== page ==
Time and intensity of equipment operation, pressures and application temperatures are just some of the many factors that can make or break a hydraulic fluid.
"Today’s equipment is being pushed farther and farther and with that comes elevated temperatures," says Purificati. "Fluids need to be able to take the heat or equipment could wear prematurely."
In the case of Double R Repairs, when a pump's shut-off valve failed, it convinced them that HYDREX XV was the best hydraulic fluid for their customers.
"With a pump running out of control for two straight hours, oil reaching high temperatures, rubber mounts melting and the filter disintegrating, I was amazed to see that the pump never seized," says Calverley. "No other hydraulic fluid could have stood up and protected the equipment like HYDREX XV did."
Not every hydraulic system will be put to that kind of test, but extreme working conditions, whether in the field or on the manufacturing line, demand extra protection.
It’s clear, extreme working conditions can bring a lot of unwanted heat to today’s hydraulic systems. Whether it's the intensity of the environment or the intensity of production, as the temperature of the hydraulic fluid increases, the rate of oxidation increases.
When the fluid breaks down under excessive heat, the entire hydraulic system is put at risk. Increased acidity in the fluid can accelerate corrosion. Oil thickening and the formation of varnish and sludge can interfere with valve operation, plug filters, reduce flow and eventually lead to poor performance.
While oil cooling rates are primarily dependent on the engineering of the hydraulic system and the residence time of the fluid in the reservoir, according to Purificati, a quality hydraulic oil with an advanced additive package will be better suited to tolerate extreme temperature extremes.
"A fluid with good thermal stability will resist degradation in high temperatures," says Purificati. "And it reduces the need for additive top up."
A high performance hydraulic fluid like Petro-Canada’s HYDREX Extreme makes it easier for heat to dissipate from the hydraulic system. That means the oil can also cool down quicker and better protect equipment from the damaging effects of oxidation.
Taking protection a step further
Dealing with dusty, dirty or unpredictable conditions, a lot of outdoor or remote operations need additional filtration for their equipment.
"Filtration is an area that is often overlooked, but it's very important in hydraulic systems," says Purificati. "The tolerances in hydraulic systems can be tight, and if you end up with particles in the oil, it will reduce the efficiency of the system."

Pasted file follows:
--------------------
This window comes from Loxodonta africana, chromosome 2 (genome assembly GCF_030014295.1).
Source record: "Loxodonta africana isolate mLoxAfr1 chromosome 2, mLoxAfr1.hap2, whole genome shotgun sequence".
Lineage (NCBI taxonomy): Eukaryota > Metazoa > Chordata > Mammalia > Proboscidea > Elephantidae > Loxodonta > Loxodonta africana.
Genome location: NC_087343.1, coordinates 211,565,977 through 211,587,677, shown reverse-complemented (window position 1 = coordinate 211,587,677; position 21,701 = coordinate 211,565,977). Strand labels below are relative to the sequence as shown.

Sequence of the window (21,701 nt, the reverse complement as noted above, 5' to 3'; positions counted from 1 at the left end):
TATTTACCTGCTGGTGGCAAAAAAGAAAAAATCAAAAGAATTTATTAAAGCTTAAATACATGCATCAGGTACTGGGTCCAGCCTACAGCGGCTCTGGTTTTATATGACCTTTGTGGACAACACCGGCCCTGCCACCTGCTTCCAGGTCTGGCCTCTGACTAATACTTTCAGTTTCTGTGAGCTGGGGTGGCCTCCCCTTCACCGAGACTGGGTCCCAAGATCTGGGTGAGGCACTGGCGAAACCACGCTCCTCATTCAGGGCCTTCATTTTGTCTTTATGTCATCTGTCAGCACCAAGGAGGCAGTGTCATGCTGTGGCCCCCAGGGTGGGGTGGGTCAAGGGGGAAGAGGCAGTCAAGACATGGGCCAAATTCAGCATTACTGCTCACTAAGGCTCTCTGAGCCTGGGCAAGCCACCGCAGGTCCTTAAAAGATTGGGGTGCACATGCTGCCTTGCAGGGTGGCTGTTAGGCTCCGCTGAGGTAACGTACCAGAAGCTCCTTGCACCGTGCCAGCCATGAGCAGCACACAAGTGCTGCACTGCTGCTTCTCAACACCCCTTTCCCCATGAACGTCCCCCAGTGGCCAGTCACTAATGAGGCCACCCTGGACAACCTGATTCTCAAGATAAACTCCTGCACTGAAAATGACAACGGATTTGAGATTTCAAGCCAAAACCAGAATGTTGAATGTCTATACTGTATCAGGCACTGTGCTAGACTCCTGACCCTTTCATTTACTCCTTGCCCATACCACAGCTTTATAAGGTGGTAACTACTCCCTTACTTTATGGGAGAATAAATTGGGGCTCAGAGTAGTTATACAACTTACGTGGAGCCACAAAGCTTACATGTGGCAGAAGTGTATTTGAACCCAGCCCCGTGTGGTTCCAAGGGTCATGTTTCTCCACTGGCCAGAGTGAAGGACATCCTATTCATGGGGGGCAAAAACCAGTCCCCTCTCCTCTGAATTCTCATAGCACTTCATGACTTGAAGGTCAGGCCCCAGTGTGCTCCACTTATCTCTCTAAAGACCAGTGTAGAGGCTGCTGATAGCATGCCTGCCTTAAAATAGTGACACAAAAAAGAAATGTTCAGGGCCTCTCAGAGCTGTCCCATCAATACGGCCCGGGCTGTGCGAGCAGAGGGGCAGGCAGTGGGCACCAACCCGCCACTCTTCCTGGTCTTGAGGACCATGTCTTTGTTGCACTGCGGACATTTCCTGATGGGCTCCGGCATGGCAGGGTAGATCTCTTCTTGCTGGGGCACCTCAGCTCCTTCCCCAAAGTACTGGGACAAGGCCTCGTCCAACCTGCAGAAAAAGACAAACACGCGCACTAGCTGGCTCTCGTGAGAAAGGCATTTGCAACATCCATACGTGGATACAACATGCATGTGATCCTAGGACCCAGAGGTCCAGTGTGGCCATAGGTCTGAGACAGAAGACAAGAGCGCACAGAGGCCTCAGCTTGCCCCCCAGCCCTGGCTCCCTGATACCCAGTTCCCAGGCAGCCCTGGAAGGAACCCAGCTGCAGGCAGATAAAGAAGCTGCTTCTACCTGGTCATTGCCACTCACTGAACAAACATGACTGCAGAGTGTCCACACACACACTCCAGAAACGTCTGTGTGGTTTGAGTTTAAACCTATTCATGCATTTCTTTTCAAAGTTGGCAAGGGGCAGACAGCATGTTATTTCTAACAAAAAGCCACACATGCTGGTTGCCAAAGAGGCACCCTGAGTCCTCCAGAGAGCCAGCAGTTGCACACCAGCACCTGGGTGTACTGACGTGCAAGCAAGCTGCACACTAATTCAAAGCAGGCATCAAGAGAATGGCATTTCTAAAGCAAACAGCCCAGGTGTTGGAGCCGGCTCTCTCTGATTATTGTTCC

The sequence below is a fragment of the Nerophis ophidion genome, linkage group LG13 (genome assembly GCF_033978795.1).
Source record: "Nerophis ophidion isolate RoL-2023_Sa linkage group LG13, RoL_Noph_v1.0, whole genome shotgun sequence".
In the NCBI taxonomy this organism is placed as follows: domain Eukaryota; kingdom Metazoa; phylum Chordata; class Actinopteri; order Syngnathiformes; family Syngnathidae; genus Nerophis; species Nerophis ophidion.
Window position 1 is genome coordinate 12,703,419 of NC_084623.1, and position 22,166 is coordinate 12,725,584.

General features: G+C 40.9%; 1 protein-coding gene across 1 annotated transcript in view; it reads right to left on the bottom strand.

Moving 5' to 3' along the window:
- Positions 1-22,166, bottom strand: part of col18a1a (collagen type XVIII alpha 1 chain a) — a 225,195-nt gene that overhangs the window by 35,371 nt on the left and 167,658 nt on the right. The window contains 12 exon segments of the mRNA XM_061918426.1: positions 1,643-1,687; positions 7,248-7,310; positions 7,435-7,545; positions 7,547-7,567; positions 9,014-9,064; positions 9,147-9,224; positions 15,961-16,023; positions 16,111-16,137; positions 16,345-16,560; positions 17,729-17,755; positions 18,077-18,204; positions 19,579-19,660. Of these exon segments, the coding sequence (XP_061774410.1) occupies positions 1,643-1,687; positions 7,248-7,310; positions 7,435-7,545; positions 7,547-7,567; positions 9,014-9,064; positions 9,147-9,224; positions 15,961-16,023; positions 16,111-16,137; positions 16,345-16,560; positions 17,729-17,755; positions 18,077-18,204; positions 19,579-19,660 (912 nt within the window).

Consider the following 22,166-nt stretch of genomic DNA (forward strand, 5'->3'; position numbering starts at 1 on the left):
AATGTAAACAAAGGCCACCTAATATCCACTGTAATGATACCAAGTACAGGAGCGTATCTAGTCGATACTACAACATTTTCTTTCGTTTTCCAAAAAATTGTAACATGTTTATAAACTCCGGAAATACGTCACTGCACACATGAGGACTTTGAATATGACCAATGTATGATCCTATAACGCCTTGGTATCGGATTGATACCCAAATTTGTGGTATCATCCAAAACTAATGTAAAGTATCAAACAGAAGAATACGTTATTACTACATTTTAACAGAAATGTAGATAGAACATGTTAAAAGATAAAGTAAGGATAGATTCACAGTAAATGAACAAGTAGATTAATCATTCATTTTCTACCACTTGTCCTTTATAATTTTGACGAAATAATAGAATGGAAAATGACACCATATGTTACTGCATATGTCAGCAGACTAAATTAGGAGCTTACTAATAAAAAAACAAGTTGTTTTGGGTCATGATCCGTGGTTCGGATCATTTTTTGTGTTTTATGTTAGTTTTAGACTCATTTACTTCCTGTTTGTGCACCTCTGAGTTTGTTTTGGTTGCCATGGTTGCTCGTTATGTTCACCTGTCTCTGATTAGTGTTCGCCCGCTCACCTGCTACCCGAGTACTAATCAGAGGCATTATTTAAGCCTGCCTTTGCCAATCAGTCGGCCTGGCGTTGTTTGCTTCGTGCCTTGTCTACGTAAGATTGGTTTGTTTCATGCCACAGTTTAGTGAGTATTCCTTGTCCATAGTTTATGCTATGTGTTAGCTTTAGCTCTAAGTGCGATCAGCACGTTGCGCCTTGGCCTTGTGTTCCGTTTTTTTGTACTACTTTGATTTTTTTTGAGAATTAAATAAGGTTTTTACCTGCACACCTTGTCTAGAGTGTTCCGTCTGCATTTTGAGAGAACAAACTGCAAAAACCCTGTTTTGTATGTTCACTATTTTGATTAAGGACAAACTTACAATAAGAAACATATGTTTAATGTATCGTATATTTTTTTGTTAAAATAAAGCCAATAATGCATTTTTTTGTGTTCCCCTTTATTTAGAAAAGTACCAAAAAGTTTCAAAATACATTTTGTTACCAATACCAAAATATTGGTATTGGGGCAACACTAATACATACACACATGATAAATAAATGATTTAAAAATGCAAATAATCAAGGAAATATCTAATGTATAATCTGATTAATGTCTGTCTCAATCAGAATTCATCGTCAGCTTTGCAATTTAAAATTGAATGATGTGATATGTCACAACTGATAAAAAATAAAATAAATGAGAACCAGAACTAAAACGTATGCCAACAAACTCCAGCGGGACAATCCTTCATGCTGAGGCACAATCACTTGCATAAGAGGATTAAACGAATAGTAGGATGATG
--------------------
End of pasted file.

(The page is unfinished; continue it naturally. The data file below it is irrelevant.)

Like any system, a good preventative maintenance schedule and proper maintenance practices are vital to the performance of hydraulic equipment.
“Filters can be inexpensive insurance,” says Purificati. “They can make a world of difference when it comes to protecting the entire hydraulic system as they can help to reduce the fine particle count, potentially extending fluid life.”
With equipment being pushed to the limit for hours on end, day after day, often in harsh conditions, it is becoming increasingly important that companies use top quality hydraulic fluids that can both persevere and perform.
"A regular review of hydraulic fluids is something many maintenance and purchasing managers often overlook," says Petro-Canada's Bouchebl. "Yet failure to evaluate can result in the use of a low-quality fluid with a short service life that requires frequent top-ups or change-outs. The resulting downtime and repairs can increase maintenance costs, slow production and ultimately reduce profit margins."
Oil monitoring programs, such as Petro-Canada Lubricants’ Lubri-Test, are low cost, preventative maintenance programs, used to evaluate the condition of lubricants and equipment on a routine basis. The program monitors oil properties such as viscosity, oxidation levels and metals content to help detect abnormal equipment wear and unwelcome contaminants like dust, dirt and water. Oil monitoring programs can be used to help extend drain intervals until they are actually necessary.
"By reviewing the performance of their hydraulic fluids, many companies have been able to reduce unscheduled downtime, improve equipment reliability and extend equipment life," says Bouchebl. "The results of reduced maintenance costs and improved equipment performance help build a stronger bottom line."
The tougher the job, the stronger your hydraulic fluid needs to be. If you haven't analyzed your oil in a while, now is a good time to assess whether you're getting the best performance and protection possible. It's a relatively easy way to meet the extreme demands on your equipment and your business.